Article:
Review: 2LDK (2002)

Directed by:
Cast: ,

Not available in Australia on DVD (to our knowledge)

If you’ve been waiting all your life to see two Japanese actresses locked in an apartment trying to kill each other, then wait no longer. 2LDK, so named because of the rather luxurious apartment (2 bedrooms, lounge, dining, kitchen), provides just that, and with great enthusiasm.

This, the other half of the “Duel” competition with director Kitamura’s Aragami, takes an entirely different tack. Where Kitamura’s film follows a storyteller convention, with clever narrative interspersed with bouts of sword-flailing action, this has a different, although equally simple, construction. The story is set up in the first, ooh, fifteen minutes or so, then proceeds to the increasingly violent expressions of the conflicted relationship.

And I have to say it’s done pretty well. The characters are sketched nicely: each well-defined, with an extremely credible reason for detesting the other. It’s a well set up personality clash that you know can only end in tears. Or worse.

The flashpoint of this relationship is a role in TV series “Yakuza Wives” for which both have auditioned. The fact that they’ve both been lodged in their agent’s apartment, which lately housed his mistress, would be dangerous enough: anyone who’s shared a house knows the passions that can be aroused by such close confinement. Frankly, I’m surprised that any students survive to complete their degrees, given what I’ve seen of share housing over the years. The state of the bathroom can lead to hostilities on a grand scale.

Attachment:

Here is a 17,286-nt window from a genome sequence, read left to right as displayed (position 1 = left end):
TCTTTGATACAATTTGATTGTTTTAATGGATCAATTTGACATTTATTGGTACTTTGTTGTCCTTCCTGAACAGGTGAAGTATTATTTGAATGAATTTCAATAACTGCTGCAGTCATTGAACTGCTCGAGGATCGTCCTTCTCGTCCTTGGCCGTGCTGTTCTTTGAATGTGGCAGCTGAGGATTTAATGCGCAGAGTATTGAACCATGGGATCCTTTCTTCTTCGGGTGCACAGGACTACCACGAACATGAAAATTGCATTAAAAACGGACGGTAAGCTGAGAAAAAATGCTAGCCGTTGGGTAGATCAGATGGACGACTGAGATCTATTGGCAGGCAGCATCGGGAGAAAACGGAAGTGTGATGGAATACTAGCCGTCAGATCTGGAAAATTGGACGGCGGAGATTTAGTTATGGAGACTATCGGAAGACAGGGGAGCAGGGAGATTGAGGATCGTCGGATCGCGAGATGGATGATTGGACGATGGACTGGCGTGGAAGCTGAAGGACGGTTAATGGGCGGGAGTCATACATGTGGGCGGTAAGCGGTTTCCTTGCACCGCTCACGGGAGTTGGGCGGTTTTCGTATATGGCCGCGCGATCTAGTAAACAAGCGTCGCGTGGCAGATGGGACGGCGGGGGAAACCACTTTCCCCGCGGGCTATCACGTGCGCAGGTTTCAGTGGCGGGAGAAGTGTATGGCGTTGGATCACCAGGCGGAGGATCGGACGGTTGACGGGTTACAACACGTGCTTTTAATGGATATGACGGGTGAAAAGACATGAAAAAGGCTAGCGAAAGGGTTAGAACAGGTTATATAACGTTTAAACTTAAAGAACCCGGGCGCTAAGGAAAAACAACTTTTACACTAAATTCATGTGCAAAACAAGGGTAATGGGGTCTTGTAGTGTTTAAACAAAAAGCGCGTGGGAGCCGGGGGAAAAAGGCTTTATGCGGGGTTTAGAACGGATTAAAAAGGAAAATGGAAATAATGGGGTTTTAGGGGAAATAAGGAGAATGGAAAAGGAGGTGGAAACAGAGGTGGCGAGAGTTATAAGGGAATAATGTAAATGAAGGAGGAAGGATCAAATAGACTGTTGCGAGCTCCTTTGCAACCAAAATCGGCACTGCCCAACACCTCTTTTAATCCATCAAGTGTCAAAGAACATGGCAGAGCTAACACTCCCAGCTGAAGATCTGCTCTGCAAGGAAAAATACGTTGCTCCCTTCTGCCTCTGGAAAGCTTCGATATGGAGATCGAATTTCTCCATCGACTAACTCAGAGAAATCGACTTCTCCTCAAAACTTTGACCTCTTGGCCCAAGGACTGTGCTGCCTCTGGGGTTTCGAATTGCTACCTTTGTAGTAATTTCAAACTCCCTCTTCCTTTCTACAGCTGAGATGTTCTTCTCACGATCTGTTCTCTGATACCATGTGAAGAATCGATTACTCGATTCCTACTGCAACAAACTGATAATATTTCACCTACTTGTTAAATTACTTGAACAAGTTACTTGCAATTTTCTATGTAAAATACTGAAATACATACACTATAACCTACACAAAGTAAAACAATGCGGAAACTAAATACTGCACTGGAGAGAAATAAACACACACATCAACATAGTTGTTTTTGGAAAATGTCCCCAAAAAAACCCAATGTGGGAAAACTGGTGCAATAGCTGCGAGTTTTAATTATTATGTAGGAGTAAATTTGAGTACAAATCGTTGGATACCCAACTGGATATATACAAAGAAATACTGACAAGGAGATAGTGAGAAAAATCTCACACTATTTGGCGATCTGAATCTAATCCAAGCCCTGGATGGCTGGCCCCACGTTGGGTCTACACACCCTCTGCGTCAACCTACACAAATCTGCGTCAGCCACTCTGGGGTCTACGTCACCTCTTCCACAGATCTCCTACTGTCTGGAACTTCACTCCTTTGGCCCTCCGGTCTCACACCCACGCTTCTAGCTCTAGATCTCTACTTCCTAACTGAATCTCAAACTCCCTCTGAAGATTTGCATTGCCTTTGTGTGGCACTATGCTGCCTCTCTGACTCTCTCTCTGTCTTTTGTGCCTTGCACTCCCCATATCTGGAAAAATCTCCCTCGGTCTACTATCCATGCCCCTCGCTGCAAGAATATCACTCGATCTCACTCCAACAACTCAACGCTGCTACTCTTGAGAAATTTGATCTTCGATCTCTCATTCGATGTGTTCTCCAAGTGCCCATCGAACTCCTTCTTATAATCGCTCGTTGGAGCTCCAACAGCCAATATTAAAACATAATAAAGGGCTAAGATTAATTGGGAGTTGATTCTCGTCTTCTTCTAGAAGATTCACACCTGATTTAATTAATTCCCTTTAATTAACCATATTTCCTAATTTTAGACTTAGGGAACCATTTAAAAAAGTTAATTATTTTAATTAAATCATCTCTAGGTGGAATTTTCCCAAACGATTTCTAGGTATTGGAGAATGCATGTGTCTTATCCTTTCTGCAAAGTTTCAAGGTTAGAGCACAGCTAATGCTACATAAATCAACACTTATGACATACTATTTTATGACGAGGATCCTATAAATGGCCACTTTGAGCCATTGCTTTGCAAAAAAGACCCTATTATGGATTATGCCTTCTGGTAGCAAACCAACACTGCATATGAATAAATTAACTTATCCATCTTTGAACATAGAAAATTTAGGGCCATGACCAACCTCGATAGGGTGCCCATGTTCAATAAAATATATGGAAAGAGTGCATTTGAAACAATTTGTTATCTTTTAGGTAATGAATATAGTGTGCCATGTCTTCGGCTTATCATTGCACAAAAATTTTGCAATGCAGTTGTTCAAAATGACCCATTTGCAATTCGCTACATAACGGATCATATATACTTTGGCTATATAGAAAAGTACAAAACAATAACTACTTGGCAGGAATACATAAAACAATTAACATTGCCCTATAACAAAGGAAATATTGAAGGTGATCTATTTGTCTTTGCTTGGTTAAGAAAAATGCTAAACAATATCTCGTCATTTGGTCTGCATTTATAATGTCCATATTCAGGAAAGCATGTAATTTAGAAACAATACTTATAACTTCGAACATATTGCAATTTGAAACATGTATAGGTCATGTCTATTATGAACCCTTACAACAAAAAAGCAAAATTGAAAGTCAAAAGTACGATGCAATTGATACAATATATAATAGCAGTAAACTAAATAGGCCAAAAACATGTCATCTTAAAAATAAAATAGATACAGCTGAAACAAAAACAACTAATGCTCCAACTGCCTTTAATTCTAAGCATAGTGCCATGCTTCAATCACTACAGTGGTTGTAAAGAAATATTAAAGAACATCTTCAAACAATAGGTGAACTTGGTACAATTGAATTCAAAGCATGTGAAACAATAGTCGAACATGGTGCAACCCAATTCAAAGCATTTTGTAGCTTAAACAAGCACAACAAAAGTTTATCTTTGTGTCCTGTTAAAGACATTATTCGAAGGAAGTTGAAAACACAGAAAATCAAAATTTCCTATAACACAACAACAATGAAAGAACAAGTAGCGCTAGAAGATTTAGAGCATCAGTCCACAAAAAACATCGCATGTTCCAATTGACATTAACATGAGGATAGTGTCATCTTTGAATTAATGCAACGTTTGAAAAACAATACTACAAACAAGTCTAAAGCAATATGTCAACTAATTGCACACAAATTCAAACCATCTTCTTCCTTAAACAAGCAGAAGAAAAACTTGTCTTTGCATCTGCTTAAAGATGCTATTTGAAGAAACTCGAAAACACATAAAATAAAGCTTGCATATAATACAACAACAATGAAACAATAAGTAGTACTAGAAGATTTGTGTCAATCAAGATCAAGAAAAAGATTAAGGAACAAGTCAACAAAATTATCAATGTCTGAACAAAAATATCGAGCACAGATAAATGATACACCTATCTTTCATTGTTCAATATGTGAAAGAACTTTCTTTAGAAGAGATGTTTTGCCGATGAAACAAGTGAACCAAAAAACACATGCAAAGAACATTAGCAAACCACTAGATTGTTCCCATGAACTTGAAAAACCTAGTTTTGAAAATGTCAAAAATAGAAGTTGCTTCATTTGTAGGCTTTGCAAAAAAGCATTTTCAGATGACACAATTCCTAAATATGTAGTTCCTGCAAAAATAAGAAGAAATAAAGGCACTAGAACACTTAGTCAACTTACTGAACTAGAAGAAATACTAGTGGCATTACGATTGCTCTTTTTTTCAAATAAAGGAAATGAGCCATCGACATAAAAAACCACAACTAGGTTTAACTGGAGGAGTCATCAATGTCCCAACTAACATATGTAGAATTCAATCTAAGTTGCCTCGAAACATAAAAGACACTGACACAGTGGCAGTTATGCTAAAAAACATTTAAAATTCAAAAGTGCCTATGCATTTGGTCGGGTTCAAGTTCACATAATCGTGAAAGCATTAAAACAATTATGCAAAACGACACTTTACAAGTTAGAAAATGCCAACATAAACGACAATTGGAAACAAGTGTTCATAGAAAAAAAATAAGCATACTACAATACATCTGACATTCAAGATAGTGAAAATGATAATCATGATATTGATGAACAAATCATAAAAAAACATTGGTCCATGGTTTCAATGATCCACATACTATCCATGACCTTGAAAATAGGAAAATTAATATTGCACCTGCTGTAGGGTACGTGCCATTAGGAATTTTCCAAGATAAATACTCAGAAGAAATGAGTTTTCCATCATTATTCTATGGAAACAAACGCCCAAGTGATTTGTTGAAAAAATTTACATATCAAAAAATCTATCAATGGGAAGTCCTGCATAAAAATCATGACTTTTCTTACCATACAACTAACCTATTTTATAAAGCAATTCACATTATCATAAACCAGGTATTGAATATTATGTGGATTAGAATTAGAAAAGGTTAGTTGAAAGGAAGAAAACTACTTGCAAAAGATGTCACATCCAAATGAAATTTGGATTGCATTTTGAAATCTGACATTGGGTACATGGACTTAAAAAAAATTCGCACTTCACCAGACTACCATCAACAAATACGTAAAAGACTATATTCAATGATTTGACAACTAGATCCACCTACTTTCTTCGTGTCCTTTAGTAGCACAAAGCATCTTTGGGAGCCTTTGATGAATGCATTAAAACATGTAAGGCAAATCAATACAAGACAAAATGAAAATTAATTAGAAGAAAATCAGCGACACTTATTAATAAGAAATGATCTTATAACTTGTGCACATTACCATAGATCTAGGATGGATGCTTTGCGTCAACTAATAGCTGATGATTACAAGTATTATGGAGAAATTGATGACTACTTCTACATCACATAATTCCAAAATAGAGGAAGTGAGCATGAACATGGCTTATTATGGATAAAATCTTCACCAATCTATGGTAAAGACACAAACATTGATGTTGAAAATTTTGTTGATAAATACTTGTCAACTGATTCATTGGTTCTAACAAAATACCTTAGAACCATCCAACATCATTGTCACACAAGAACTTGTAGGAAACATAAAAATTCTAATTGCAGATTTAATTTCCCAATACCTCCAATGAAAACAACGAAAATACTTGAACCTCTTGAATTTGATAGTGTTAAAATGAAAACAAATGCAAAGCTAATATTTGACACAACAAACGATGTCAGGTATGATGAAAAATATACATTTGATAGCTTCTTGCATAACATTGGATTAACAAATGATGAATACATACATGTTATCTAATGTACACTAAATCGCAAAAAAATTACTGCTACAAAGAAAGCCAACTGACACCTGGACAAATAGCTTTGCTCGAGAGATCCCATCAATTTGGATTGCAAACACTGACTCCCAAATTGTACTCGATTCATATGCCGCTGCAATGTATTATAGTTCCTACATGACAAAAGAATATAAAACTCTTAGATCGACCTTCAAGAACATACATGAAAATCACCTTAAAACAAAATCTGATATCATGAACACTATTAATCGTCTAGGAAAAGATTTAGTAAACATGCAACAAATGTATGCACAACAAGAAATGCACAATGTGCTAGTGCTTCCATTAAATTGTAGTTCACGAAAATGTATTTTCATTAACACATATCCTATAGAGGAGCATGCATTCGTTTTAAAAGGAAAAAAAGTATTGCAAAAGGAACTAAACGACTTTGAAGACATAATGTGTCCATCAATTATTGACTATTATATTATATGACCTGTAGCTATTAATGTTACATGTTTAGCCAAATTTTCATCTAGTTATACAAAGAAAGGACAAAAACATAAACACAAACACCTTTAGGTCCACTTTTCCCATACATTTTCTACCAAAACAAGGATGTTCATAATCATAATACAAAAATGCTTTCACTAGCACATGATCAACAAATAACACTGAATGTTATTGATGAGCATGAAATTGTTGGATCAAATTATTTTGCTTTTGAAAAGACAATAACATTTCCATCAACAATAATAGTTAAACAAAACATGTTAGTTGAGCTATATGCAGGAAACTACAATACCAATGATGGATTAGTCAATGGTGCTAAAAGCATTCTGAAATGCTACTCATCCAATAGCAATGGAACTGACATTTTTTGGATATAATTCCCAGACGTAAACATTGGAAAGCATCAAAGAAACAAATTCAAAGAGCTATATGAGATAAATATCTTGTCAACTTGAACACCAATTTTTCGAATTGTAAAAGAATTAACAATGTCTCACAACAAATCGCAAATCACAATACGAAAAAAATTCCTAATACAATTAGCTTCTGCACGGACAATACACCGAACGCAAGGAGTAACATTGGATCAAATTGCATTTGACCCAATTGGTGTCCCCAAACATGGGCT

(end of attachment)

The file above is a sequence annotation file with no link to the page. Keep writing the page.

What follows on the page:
So our two girls, who hate each other in a polite way, are locked up together, both waiting for news as to who wins the role. Having nothing to do besides bicker, they indulge in verbal sniping to pass the time. This leads to petty fridge sabotage, some argy-bargy in the bathroom, and by the time it gets to the power tools you know they’re not likely to kiss and make up.

Unlike Aragami, there is no gradual unfolding of mysteries: the girls go at it like hammer and tongs, and occasionally with hammer and tongs. And after a while, this does become a bit repetitive: I’m reminded of my mother’s infamous (in my family) cookbook, “101 Ways With Mince”. Despite the promise of variety, what you have is, at bottom, mince. So too here. Although not literally. Well, not quite.

6.5 personally labelled eggs out of 10.
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